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Fear of Flying -- from HotWired


12 September 96

HotWired, The Netizen

Fear of Flying
by Declan McCullagh ([email protected])
Washington, DC, 11 September

   John Gilmore, co-founder of the Electronic Frontier Foundation,
   knows firsthand how drastically airports in the United States are
   altering their policies in response to the nation's perceived
   vulnerability to terrorists.

   When Gilmore opened his laptop for inspection by airport personnel at
   San Francisco International last month - as requested - but refused to
   turn the machine on, the cops were called. When he then refused to
   show identification to airport police, "they put the handcuffs on me
   and hauled me off," he told The Netizen.

   The cops took Gilmore to a back-room office. "They tried to ask me
   questions. I said I wanted to speak to my lawyer. They kept asking me
   questions anyway," he says. Airport police arrested Gilmore even
   though, according to the FAA, "there is currently no prohibition
   against allowing someone on an aircraft" without identification.

   Gilmore's arrest came after President Clinton tightened airport
   security in response to the TWA Flight 800 disaster and the Atlanta
   Olympic Games bombing. Now the anti-terrorism drumbeat in the nation's
   capital is starting again, and it's louder and more ominous than ever.
   It reached a fevered pitch Monday, when Clinton called for an increase
   of more than one billion dollars to be spent on anti-terrorism
   measures, especially airport security.

   Clinton based his request on the unsurprising recommendations of a
   commission created by executive order in August, staffed by spooks and
   headed by Vice President Gore. The group's proposal includes a plan
   allowing the CIA and FBI to "develop a system" to screen passengers
   who fit certain profiles as potential terrorists.

   David Sobel, a lawyer with the Electronic Privacy Information Center,
   called the White House proposal "a realization of Big Brother concerns
   people have about computer technology." The proposal would allow the
   FBI and CIA to couple their databases with those of the airlines.

   "There are going to be massive databases that will track our actions
   and activities. If you think of increased capabilities to collect
   information, it's even scarier," Sobel said.

   A former US senator agrees. At a Cato Institute terrorism conference
   yesterday, Malcolm Wallop said: "In the year and a half since the
   terrorism debate began, all the legislation considered would do little
   or nothing to stop or deter terrorism. These measures do more to crack
   down on Americans than terrorists.

   "A bloody nose does not warrant an exponential expansion of federal
   government authority," argued Wallop, now the chairman of the
   Frontiers of Freedom Institute.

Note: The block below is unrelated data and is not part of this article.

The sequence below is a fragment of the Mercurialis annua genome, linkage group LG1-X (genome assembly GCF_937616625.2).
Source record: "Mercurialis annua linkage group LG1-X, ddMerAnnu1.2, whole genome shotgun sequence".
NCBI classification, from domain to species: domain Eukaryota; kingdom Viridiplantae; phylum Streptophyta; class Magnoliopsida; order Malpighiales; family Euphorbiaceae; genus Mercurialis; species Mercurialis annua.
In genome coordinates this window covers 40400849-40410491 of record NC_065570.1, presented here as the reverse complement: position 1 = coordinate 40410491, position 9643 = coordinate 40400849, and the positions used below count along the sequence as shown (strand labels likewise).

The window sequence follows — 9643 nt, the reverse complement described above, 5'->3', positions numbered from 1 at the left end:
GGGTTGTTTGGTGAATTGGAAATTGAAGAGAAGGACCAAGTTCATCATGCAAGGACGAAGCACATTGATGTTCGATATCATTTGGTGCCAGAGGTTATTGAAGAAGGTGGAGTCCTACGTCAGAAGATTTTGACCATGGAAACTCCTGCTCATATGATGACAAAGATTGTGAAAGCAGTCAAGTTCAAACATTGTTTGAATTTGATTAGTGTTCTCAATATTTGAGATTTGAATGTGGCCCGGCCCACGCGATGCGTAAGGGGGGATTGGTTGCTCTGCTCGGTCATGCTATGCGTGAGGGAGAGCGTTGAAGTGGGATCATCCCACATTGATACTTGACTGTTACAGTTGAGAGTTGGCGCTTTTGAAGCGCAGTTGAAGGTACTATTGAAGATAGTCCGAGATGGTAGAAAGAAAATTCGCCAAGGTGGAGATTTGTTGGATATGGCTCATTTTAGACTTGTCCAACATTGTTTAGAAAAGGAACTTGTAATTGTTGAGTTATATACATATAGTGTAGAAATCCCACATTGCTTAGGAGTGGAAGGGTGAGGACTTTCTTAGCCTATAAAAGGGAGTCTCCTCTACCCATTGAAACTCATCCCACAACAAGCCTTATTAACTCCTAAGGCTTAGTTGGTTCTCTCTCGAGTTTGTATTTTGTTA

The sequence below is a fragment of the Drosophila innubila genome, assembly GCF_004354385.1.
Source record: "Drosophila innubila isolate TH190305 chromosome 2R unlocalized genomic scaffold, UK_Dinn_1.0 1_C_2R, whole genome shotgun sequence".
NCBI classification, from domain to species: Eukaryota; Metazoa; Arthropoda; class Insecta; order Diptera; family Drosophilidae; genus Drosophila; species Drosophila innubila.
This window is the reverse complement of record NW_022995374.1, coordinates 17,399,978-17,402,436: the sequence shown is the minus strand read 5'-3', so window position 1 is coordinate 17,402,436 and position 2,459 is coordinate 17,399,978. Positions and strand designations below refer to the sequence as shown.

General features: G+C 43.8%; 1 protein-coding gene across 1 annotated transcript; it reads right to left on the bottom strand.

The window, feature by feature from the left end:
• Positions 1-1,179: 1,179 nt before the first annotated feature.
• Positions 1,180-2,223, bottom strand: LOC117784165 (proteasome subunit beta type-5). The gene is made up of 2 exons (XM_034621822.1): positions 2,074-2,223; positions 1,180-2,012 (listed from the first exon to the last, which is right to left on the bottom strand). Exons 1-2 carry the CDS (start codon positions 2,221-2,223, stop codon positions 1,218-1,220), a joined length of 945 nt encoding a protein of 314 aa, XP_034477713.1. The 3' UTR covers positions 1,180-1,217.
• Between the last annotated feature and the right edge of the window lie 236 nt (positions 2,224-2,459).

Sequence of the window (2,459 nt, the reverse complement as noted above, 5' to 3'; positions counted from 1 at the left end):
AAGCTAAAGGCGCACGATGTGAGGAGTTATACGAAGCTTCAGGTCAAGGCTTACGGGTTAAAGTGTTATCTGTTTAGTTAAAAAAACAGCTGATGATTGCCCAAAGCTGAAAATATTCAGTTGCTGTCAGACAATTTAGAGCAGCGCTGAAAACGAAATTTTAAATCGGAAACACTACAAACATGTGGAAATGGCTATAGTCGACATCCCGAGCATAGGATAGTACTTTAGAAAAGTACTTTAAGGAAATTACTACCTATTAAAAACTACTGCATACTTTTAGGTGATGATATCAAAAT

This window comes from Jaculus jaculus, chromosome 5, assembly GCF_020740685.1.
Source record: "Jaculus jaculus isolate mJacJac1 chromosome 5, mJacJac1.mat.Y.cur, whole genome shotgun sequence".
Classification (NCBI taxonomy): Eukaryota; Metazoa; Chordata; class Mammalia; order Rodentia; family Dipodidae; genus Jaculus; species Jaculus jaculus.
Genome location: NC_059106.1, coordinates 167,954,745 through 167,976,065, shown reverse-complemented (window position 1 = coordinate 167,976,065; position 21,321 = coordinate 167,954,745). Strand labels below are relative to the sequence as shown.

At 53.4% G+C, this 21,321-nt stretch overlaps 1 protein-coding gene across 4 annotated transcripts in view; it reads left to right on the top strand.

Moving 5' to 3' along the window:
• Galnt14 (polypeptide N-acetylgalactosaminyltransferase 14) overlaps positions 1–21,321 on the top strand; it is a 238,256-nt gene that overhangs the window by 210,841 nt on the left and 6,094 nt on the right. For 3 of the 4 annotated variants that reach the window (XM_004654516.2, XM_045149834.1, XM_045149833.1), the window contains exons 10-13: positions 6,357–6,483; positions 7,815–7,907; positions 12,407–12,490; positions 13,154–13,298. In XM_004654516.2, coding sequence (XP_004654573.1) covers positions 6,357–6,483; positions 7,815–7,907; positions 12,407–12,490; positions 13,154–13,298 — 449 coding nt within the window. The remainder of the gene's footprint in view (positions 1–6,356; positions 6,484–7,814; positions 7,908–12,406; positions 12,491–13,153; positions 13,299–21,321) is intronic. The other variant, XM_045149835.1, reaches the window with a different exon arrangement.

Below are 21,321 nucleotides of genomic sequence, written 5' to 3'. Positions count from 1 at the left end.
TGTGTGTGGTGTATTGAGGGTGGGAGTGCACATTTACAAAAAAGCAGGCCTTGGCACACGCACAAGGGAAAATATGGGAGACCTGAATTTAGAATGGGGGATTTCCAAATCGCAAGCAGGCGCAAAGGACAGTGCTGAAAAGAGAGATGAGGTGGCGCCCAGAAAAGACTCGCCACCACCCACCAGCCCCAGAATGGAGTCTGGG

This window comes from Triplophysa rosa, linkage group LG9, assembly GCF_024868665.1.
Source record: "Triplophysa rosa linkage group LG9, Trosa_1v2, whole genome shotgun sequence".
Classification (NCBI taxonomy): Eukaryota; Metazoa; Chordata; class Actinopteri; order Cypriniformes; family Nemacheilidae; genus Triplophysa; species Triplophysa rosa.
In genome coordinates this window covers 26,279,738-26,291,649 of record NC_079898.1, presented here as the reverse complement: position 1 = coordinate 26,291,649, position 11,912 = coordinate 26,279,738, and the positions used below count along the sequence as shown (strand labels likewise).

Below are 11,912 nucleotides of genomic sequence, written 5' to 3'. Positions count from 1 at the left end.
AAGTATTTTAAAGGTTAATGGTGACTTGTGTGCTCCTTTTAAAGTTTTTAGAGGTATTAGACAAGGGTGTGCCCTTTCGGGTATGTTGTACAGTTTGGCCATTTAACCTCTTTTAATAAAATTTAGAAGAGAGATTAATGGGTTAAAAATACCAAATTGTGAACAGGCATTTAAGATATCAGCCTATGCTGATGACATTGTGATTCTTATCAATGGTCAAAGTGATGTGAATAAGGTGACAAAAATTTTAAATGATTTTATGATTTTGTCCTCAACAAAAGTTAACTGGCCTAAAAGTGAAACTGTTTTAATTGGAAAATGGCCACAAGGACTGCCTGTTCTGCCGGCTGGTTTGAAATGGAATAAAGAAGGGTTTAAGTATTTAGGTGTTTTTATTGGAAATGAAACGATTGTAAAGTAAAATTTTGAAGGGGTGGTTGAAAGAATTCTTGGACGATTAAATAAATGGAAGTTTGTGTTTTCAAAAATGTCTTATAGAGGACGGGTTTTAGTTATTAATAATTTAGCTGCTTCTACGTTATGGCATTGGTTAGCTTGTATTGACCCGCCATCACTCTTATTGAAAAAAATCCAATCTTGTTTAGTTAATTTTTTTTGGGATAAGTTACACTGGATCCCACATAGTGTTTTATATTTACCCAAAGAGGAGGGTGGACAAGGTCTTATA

Over lunch at the conference yesterday afternoon, former CIA director
   James Woolsey responded with some seemingly gratuitous anti-Net
   rhetoric. Terrorists may use biological weapons like anthrax, he said.
   "Anthrax is colorless, odorless, and has a 90 percent lethality. One
   gram has 100 million lethal doses." Then Woolsey delivered the zinger:
   "The knowledge of how to make anthrax is widely available, including
   on the Internet."

   Not content to let bad enough alone, Woolsey added that the government
   can't allow netizens to use data-scrambling software like Pretty Good
   Privacy that the spooks can't break. He said the threat of terrorism
   will "require us to have a key escrow system" where keys "for complex
   algorithms [will] be placed in such a way that the government" will
   have access to them.

   "You can accommodate industry a lot, but the principle is: you got to
   get to the key," Woolsey said. (FBI director Louis Freeh made similar,
   though less straightforward, comments during Senate hearings in July.)

   Before Congress adjourns for the fall recess, the House must decide
   whether to approve a "digital telephony" domestic wiretapping slush
   fund into which the NSA and CIA can pour cash. Senators will then
   likely add provisions for warrantless wiretaps to the anti-terrorism
   bill that the House sent to them in August.

   The fundamental problem here is, of course, the politics of terrorism.
   Legislators routinely grandstand atop national tragedies, using
   victims and their families as backdrops. Justice Department lobbyists
   then swarm onto Capitol Hill and demand reduced civil liberties in the
   name of fighting terrorism.

   Societies can, and should, safeguard against systematic threats.
   Random acts of violence, on the other hand, are trickier to forestall
   - and terrorist acts are anything but predictable.

   Luckily for the EFF's Gilmore, he was cited only for the crime of
   "delaying/obstructing a peace officer" and was released after being
   handcuffed to a bench and then dumped in a holding cell for a few
   hours. He got off easy.

   But if Congress decides to sacrifice freedom for security, the country
   will ultimately enjoy neither.